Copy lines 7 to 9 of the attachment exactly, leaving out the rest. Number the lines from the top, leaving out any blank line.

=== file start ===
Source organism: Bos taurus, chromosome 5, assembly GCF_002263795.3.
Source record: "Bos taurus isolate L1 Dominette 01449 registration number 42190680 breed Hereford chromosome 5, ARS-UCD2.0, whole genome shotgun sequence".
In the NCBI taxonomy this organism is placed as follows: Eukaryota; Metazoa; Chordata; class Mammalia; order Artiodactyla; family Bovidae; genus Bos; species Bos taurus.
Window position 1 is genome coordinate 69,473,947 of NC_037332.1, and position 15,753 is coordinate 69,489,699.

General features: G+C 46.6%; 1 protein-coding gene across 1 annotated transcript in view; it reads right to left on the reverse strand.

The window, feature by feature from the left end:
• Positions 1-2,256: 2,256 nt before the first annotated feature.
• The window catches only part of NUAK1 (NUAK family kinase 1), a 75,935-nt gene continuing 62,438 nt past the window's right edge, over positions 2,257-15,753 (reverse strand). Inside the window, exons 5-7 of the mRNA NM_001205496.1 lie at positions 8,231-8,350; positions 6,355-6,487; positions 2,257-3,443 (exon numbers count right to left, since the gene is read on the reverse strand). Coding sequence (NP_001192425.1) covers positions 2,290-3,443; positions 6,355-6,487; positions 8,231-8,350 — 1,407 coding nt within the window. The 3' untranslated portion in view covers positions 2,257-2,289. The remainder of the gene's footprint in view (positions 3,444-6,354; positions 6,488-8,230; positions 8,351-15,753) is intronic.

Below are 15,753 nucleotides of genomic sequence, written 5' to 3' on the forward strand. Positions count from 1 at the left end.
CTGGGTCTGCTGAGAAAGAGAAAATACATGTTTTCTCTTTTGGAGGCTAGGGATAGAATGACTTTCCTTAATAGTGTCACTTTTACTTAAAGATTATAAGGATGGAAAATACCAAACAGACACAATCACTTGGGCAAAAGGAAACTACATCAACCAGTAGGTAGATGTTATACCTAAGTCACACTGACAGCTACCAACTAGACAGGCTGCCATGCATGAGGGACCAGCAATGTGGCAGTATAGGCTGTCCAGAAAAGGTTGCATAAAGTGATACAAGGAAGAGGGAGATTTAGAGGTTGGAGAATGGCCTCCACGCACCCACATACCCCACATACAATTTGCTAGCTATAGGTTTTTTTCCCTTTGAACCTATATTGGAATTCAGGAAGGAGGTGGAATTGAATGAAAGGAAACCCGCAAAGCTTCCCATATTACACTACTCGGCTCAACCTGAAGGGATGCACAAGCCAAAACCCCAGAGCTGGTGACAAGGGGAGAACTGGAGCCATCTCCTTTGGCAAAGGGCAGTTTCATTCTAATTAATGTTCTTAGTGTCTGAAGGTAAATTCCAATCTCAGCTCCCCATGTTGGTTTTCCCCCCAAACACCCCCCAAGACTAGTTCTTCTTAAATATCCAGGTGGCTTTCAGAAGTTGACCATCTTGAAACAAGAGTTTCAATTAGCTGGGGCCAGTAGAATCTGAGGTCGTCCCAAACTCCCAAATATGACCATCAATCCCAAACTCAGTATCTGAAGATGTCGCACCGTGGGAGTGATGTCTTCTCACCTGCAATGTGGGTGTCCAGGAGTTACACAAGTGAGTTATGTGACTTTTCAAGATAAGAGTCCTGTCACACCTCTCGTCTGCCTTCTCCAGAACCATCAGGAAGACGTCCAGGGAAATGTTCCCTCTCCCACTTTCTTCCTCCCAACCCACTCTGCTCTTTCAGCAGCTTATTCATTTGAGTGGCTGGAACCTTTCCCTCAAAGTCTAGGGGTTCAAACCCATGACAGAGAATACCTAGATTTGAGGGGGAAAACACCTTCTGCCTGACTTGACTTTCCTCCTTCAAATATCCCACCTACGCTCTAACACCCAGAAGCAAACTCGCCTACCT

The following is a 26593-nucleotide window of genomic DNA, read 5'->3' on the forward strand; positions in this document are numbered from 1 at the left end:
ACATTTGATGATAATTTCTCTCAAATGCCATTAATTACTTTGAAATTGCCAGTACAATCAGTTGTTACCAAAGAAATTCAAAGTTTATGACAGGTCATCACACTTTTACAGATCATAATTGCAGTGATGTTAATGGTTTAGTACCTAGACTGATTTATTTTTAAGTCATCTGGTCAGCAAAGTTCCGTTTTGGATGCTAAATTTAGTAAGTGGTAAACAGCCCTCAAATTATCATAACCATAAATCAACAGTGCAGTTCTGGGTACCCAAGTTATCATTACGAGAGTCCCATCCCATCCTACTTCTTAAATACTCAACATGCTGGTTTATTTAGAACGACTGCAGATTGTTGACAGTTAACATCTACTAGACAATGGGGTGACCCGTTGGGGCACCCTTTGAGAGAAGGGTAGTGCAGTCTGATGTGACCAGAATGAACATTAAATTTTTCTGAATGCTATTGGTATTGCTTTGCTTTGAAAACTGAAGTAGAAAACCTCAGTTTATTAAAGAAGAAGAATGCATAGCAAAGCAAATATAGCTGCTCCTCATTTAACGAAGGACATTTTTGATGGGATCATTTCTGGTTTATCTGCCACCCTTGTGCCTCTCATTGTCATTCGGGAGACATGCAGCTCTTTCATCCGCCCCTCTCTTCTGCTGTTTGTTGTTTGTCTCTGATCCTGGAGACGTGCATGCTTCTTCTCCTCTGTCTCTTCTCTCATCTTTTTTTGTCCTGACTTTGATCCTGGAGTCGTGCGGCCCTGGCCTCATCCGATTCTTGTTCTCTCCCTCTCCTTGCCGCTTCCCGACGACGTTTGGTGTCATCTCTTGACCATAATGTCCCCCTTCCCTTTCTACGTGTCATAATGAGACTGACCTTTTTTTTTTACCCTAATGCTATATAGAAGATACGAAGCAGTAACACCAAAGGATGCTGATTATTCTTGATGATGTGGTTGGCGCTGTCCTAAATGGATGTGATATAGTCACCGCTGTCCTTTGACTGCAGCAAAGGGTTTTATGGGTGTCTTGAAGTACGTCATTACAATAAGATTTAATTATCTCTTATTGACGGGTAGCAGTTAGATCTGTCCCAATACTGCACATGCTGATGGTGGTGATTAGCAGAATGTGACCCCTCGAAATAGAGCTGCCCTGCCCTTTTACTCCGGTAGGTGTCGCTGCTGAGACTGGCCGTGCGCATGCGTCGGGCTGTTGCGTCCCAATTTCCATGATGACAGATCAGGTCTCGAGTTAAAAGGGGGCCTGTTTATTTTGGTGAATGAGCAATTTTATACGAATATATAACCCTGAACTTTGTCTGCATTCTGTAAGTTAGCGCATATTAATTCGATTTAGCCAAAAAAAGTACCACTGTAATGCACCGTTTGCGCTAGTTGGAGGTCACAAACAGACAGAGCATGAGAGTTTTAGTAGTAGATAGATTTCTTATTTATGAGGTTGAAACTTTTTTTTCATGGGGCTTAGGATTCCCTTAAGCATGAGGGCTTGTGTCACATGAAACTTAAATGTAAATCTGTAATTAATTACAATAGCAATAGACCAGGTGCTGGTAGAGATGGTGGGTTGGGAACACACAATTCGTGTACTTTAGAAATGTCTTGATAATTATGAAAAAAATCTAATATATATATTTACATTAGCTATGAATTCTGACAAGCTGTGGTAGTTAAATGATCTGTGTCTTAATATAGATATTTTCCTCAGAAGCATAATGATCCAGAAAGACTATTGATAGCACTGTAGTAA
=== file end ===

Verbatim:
• Positions 1-2,256: 2,256 nt before the first annotated feature.
• The window catches only part of NUAK1 (NUAK family kinase 1), a 75,935-nt gene continuing 62,438 nt past the window's right edge, over positions 2,257-15,753 (reverse strand). Inside the window, exons 5-7 of the mRNA NM_001205496.1 lie at positions 8,231-8,350; positions 6,355-6,487; positions 2,257-3,443 (exon numbers count right to left, since the gene is read on the reverse strand). Coding sequence (NP_001192425.1) covers positions 2,290-3,443; positions 6,355-6,487; positions 8,231-8,350 — 1,407 coding nt within the window. The 3' untranslated portion in view covers positions 2,257-2,289. The remainder of the gene's footprint in view (positions 3,444-6,354; positions 6,488-8,230; positions 8,351-15,753) is intronic.

Below are 15,753 nucleotides of genomic sequence, written 5' to 3' on the forward strand. Positions count from 1 at the left end.